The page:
Sometimes life comes at you fast, and you have to react just as quickly. Not all of our stories highlight how prepared we were to go remote, because a lot of times, it’s off impulse! Quit your job, sell everything and book a one-way ticket, it’s the only way to live (just kidding). But a nice chunk of our tribe all started out with semi-impulsive movements to make the remote life work. And with so many more companies being open and all for employing remote workers, it’s amazing to see so many people living out their dreams the way they see them, passport in hand.
We caught up with Christa, a member from the Tribe since the very beginning and picked her genius brain on how things have been working in her favour, no matter the timezone.
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I do marketing strategy for a US-based tech startup. Specifically, I’m focused on
content, social media and influencer marketing. I work 100% remotely, even though I
actually “telecommute,” which means I work the same hours as my colleagues in the
US, even if I’m 7 hours ahead. It’s an adjustment to work from big time differences but
always worth it!
How long have you been a remote worker/How did you get started?//
I’ve been working remotely since October 2015, but “nomadding” around the world since the following January. I started off working from home as a contractor for this company, and I traveling in Costa Rica for New Years 2016 when I was offered a full time salaried position. I asked if it was ok if I got started on the work before I got home, and my boss said “I don’t care where you are as long as you do your job and are available when I need you.” So, I accepted the offer, cancelled my return ticket home, and started my nomad-life right then and there in Costa Rica. It wasn’t for another six months afterwards that I finally went home to visit!
Top Essentials while travelling //
Bose Waterproof Portable Speaker – I have really benefitted from friends who have had this awesome, compact and high powered speaker. There’s a strap on the back so you can strap it to almost anything– such as a car mirror (awesome when you’re in a place with no radio) or a motorbike, to the strap of your shirt when you’re going on a run with friends, or even to the branch of a tree if you find yourself camping one weekend. I’ve found that music quickly helps make a place feel like home, and it also helps attract new friends! I’m definitely planning on investing in one of these things as soon as I find one.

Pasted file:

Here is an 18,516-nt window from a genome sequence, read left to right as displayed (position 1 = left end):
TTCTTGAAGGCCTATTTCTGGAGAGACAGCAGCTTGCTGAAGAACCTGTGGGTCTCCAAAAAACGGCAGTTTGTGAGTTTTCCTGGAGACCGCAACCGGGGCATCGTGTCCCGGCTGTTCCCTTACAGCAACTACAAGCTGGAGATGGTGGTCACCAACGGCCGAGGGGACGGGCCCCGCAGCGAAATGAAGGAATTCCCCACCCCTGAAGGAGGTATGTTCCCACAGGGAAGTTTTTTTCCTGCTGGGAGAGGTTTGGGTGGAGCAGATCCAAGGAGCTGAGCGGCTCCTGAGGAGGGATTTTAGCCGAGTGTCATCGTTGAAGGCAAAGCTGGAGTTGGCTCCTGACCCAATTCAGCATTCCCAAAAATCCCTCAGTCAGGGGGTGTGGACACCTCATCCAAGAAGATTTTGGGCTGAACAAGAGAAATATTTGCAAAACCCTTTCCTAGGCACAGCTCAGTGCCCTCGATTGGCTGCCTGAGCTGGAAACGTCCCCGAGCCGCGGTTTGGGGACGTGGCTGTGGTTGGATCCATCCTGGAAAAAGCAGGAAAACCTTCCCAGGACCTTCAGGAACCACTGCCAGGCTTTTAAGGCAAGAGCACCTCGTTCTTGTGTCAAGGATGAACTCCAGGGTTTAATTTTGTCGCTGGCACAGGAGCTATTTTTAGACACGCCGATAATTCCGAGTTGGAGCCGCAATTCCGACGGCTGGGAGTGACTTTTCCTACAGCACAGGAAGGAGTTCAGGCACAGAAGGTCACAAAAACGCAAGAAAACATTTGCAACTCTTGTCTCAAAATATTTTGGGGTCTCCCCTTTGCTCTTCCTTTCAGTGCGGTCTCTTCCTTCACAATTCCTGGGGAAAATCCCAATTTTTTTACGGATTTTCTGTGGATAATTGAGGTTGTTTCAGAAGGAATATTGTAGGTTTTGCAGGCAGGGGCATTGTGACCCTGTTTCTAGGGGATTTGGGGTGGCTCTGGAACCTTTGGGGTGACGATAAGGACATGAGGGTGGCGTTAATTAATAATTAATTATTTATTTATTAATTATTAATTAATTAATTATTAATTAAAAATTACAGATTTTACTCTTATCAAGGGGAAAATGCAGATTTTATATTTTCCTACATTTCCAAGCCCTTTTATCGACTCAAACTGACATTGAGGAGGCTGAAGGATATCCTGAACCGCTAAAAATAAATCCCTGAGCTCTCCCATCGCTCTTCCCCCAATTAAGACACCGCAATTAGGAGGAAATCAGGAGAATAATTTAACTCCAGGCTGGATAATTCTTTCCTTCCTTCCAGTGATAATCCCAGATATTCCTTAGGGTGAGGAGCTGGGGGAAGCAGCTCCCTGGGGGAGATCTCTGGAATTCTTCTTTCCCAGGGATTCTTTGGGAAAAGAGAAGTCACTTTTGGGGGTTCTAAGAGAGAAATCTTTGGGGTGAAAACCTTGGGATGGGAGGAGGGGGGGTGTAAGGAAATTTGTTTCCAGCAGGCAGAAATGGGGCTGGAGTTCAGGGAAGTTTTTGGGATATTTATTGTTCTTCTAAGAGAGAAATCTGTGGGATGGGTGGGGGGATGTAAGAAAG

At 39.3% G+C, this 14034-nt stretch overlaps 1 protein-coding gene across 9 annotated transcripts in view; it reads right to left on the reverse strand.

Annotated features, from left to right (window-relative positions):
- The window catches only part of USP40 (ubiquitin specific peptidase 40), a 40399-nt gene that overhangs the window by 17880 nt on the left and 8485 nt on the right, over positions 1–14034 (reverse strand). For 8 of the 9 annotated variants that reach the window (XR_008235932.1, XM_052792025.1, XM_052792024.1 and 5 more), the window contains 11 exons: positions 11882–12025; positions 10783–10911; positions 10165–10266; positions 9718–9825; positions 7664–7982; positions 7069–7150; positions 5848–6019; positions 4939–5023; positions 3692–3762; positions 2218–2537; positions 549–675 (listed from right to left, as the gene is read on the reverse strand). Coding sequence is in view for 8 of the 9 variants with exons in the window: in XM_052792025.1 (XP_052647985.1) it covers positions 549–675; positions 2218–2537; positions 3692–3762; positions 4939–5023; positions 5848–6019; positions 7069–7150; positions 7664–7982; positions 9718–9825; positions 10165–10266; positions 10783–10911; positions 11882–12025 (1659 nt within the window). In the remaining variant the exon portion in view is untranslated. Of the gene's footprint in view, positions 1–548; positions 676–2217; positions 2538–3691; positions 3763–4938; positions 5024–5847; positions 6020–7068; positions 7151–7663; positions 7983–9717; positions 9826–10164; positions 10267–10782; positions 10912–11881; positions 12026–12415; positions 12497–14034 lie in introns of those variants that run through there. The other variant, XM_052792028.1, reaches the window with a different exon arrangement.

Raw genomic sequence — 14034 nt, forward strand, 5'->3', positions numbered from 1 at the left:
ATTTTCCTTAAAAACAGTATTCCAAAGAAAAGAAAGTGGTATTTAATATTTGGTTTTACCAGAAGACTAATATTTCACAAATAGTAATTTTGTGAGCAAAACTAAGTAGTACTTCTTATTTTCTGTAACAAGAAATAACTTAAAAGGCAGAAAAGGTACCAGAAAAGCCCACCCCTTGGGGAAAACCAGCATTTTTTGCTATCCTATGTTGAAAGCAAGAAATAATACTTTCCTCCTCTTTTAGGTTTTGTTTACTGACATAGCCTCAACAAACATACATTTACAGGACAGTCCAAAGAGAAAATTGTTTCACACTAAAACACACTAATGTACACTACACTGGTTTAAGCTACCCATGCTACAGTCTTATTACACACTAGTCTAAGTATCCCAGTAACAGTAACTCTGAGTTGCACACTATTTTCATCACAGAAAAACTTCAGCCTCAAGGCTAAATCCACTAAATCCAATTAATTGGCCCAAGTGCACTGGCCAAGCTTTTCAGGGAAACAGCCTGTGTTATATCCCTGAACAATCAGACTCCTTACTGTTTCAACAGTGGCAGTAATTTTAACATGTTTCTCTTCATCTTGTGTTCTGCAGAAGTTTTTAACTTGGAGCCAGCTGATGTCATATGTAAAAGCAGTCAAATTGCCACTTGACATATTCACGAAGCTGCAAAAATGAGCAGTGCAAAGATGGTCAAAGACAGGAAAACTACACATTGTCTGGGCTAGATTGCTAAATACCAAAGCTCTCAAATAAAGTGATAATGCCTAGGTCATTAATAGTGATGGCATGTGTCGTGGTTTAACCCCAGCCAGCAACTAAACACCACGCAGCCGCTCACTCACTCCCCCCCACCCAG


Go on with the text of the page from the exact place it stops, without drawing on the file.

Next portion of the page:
MAC Lipstick in Ruby Woo – For the ladies… don’t underestimate the power of wearing high-end makeup to make you feel good/confident/beautiful on a special night out, even if you’re wearing the same boring clothes you’ve been wearing every time you’ve gone out for the past 6 months. I am slightly obsessed with bright red MAC matte lipsticks because they make such an impact. They’re are super small and light weight, last forever, and are not a huge splurge.
Huawei-E5770s – A portable unlocked MiFi device can really be a total lifesaver for digital nomads who move around frequently and want to keep a US (or wherever they’re from) phone number/plan active while they travel. The Huawei-E5770s lets you put in a sim card from anywhere in the world so you can have the best possible quality data wherever you go without having to take out your own sim card. You can tether the WiFi from it to both your laptop and your phone, plus it acts as a portable charger for your phone. (Different brands can work well too, but make sure they’re unlocked before buying).
Uniqlo down jacket – I think that this packable ultra lightweight jacket has been the best item ever! It’s easy to layer under other jackets (which helped me wear my jean and thin leather jackets outside even when it was pretty cold), is great for hiking or outdoor activities when it’s cool out, plus it’s super comfy and practical on an airplane. The first time I went traveling I was surprised at how often I was freezing cold, even though I was traveling exclusively in the tropics! This jacket is super small so no excuse not to take it, wherever you’re going. The collar-less black one in my opinion is the most practical because it looks sleek enough that it can be worn when you’re on a night out.